Ferran and I danced. But when the benign gurglings of an octopus had gone the way of the monotonous and more urgent, “I want you,” we both felt self-conscious. So we dispersed inside to find Alex at his desk, Googling skyscrapers in Buenos Aires.

Half an hour later, on a Number 2 train bound for Brooklyn, I began to feel a flicker of easy well-being that had so eluded me on recent Mother’s Days. The train was passing its first Brooklyn exit: Clark Street, when it occurred to me: I had lived in Brooklyn Heights until I was five. Then, seeking a bigger yard for us to play in, and free schools, my parents had moved my brothers and me to Greenwich (my sister was not yet born).

“Maybe after the Botanical Gardens,” I suggested, “we could wander around Brooklyn Heights.”

There were assorted nods and shrugs. The train was approaching Borough Hall, which was right near Livingston Street. “We could visit the house, where we my brothers and I lived when my parents were first married,” I suggested. Again Alexis and the boys nodded. But this time, within seconds, the four of us had jumped the train and were headed out to Court Street.

My former brick home on Livingston Street was now painted yellow, with cheerful flowerboxes out front. Frail sticks of wood supported the rippled glass windowpanes. “I bet they’re the same windows I used to look out of,” I said. “They look old, don’t they?”

“They look old all right,” said Alex.

A half-flight below us, what used to be a shiny red door was now an even shinier black.

Alex was skeptical that a stranger would let us in, but I felt pretty confident. We descended the steps and rang the bottom buzzer. There was no answer. We rang again.

“You mean to tell me,” said Alex, “that if someone came to our house, and said they used to live there, you’d let them in?”

“I absolutely would”, I said.

Alex cocked his head, as if deciding which issue of “Worst Case Scenario” would most likely address this.

We tried the second buzzer, and the third.

My pink rubber ball was stolen, I told the boys, one time when I’d left it out on the sidewalk during dinner.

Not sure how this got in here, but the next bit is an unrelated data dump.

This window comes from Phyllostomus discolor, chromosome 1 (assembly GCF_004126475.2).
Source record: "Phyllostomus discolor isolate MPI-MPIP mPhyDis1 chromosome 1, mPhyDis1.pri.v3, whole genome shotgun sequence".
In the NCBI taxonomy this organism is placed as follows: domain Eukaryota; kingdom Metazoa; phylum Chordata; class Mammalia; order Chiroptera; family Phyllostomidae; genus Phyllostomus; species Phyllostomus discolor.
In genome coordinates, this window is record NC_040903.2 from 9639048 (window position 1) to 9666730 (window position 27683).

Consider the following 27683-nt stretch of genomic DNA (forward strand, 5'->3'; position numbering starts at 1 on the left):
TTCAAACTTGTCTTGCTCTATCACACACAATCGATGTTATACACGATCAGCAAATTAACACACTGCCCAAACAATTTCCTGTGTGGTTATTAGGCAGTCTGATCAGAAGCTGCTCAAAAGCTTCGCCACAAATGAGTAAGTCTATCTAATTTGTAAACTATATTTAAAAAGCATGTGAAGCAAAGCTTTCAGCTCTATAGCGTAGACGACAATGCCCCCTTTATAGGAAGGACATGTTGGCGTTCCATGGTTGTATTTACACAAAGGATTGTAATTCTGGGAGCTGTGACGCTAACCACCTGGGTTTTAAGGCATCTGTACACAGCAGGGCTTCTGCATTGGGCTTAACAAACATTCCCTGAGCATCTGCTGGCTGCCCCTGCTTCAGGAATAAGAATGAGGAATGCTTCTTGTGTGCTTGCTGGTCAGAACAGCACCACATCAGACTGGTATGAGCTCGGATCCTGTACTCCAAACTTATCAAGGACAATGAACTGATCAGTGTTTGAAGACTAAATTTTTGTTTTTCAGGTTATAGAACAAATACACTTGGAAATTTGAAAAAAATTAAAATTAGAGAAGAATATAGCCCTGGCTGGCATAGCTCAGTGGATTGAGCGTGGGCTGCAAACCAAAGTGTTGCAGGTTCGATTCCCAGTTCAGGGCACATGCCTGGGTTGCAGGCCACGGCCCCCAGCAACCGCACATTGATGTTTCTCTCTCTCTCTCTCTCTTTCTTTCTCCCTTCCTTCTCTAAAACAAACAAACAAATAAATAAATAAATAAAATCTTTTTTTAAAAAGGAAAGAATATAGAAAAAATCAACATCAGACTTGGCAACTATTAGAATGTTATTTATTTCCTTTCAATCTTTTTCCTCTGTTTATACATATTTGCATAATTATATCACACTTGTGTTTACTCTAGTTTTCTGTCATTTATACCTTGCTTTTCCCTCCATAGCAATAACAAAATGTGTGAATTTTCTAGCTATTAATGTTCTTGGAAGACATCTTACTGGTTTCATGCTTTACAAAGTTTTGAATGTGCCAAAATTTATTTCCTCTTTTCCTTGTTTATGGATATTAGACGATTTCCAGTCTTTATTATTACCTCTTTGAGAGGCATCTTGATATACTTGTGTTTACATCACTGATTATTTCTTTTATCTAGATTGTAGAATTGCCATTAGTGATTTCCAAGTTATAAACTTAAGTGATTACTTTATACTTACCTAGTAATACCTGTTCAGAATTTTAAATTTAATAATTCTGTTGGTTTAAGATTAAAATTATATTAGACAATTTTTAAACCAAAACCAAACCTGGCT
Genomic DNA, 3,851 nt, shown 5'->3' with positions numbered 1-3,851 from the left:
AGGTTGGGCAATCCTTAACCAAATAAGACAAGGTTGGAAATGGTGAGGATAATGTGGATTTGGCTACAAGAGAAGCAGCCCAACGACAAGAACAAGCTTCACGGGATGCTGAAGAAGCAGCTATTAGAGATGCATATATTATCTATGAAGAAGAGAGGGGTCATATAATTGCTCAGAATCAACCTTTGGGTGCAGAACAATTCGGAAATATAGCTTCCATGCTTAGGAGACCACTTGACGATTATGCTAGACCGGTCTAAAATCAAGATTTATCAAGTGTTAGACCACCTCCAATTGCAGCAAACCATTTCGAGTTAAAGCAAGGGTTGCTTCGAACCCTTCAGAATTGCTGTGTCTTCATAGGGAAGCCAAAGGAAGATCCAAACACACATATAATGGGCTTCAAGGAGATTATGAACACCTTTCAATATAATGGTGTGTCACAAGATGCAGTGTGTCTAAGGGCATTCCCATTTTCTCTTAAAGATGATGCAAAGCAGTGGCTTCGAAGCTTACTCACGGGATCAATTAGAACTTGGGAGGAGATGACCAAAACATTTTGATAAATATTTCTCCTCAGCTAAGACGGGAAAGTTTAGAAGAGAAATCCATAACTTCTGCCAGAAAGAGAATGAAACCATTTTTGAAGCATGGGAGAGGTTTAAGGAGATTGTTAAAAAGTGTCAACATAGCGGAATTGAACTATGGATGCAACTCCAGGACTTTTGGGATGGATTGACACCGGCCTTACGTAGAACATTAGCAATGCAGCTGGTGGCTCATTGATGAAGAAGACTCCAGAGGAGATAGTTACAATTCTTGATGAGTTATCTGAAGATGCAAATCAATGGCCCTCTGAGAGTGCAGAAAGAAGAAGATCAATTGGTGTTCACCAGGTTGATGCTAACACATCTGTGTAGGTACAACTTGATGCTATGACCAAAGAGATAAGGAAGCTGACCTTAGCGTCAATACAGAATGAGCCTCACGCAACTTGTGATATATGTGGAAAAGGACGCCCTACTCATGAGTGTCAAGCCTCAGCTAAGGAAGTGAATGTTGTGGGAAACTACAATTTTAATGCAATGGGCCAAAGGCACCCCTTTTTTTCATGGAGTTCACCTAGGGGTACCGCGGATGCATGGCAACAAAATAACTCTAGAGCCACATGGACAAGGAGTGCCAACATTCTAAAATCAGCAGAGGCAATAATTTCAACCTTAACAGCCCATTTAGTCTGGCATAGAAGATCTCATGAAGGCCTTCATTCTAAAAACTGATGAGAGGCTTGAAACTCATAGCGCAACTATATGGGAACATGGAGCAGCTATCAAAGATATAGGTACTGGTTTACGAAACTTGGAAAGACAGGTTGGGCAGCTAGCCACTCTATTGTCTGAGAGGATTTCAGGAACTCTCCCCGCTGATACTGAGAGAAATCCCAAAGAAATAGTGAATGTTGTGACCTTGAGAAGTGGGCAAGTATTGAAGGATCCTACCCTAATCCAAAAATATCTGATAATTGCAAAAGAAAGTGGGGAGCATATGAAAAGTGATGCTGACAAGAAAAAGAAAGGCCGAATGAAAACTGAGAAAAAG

“Someone stole your ball?” said Alex, indignantly.

“Well, if she left it on the street,” said Ferran.

This was in the mid-to-late 1960’s, I explained, when the neighborhood surrounding Livingston Street was gentrifying.

“Then the day before we moved, we bought a station wagon, and parked it on the street. The next morning, when Papa went to load it, someone had spray painted it white.

Nobody was home at 44, but through the basement window next door, a woman frowned. I didn’t ask her to help us.

We were approaching the corner of Livingston and Henry, when an old man rushed passed us carrying a bouquet of purple lilacs. Something about the flowers in his arms, and the determined tilt of his body, suggested he was nearing home. He descended steps to the house next door to my old house. His key was turning in the door, when I rushed up to him and said, “Excuse me.” I breathlessly explained who we were and asked if we could look out back at our old garden.

The old man hesitated. “My wife is in a wheelchair,” he said. He would need to ask her permission. Watching him slowly disappear inside, I felt almost certain he’d never return. I was contemplating a reprieve to the less fraught botanical gardens, when he old man re-emerged, waving us in.

His wife was the woman we’d seen frowning. She nodded perfunctorily, when the old man introduced us. A TV hung above the window. She was watching the news.

We followed the old man through his small kitchen, where the purple lilacs still laid bundled on the counter. Out in the garden, a black wrought-iron fence divided his property from what had once been mine. I used to squeeze through the fence to visit a neighbor my age. Now, the fence had a gate.

“You can go on in,” said the old man, who looked rather jaunty, in his beret. “The owner’s my friend. She won’t mind.”